This breed designation originated in 1961 when the Norwegian Red-and-White, Red Trondheim and the Red Polled Østland. Later in 1963 the Døle was also absorbed into the designation and in 1968 South and West Norwegians were added. Others breeds which have been said to contribute to the gene pool include Ayshires, Swedish Red-and-Whites, Friesians and Holsteins. By 1975, 98% of the Norwegian national herd belonged to this designation. Using the classical definition the Norwegian Red cannot be considered a breed. It is an amalgamation to develop superior strain of dual-purpose cattle. With time and selection this designation may develop into a breed but this is not the case yet.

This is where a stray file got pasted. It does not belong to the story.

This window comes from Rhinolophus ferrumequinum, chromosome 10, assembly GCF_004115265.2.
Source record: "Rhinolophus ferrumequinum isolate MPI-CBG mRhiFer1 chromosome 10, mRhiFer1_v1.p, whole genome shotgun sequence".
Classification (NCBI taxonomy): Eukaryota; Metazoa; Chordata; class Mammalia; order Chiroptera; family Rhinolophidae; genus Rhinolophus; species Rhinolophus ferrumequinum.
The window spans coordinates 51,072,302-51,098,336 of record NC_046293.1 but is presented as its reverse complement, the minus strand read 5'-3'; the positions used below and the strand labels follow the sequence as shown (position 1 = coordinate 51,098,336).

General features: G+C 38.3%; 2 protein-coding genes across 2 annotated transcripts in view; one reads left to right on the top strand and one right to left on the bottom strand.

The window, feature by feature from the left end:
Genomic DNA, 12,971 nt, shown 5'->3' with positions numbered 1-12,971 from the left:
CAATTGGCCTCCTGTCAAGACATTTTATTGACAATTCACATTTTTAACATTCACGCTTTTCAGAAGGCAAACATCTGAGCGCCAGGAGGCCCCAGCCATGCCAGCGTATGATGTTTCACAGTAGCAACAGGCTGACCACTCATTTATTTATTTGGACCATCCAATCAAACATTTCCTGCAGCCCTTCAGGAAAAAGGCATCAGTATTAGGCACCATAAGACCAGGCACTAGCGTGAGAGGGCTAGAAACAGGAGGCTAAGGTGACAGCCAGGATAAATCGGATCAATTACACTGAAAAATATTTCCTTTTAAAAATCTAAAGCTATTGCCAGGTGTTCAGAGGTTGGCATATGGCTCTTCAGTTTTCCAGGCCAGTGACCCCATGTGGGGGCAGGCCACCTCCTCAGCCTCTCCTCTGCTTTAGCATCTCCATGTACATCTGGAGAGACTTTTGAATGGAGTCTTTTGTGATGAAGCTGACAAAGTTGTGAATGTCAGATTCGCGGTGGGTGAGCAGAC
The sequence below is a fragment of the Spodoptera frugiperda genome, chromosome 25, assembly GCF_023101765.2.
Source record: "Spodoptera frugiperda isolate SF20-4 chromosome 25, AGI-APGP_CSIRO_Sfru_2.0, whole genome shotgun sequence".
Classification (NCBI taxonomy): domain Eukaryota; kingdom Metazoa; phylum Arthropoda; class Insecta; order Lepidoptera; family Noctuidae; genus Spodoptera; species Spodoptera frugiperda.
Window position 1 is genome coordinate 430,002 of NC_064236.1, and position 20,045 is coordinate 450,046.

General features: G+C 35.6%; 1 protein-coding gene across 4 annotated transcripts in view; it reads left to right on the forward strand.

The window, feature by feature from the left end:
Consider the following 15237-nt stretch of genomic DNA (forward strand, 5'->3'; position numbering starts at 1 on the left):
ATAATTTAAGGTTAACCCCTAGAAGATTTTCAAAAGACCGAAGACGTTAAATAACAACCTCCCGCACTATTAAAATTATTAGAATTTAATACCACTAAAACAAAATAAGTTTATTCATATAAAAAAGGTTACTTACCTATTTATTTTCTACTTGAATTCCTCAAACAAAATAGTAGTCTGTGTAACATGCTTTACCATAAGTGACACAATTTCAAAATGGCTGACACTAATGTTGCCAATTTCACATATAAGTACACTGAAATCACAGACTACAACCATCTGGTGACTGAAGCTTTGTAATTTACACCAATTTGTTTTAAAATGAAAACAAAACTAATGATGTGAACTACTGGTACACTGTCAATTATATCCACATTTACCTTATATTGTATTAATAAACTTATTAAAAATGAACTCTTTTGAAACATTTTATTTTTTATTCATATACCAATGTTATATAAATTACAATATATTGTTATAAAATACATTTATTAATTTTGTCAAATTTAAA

Cows are selected for milking potential, rate of milk flow and fertility, while bulls are selected on the basis of performance in a rate-of-growth test.
Norwegian Red cattle are red or red-pied for the most part. They are of a medium size and give a average yield, average milk-fat and average meat - they are specifically bred for these traits:
- Calving Ease
- High Fertility
- High Fat and Protein Milk
- Higher Mastitis resistance
- Choice of Polled or Horned
The Norwegian Red is being utilized in breeding program for providing health, fertility and other solutions to problems facing the dairy industry.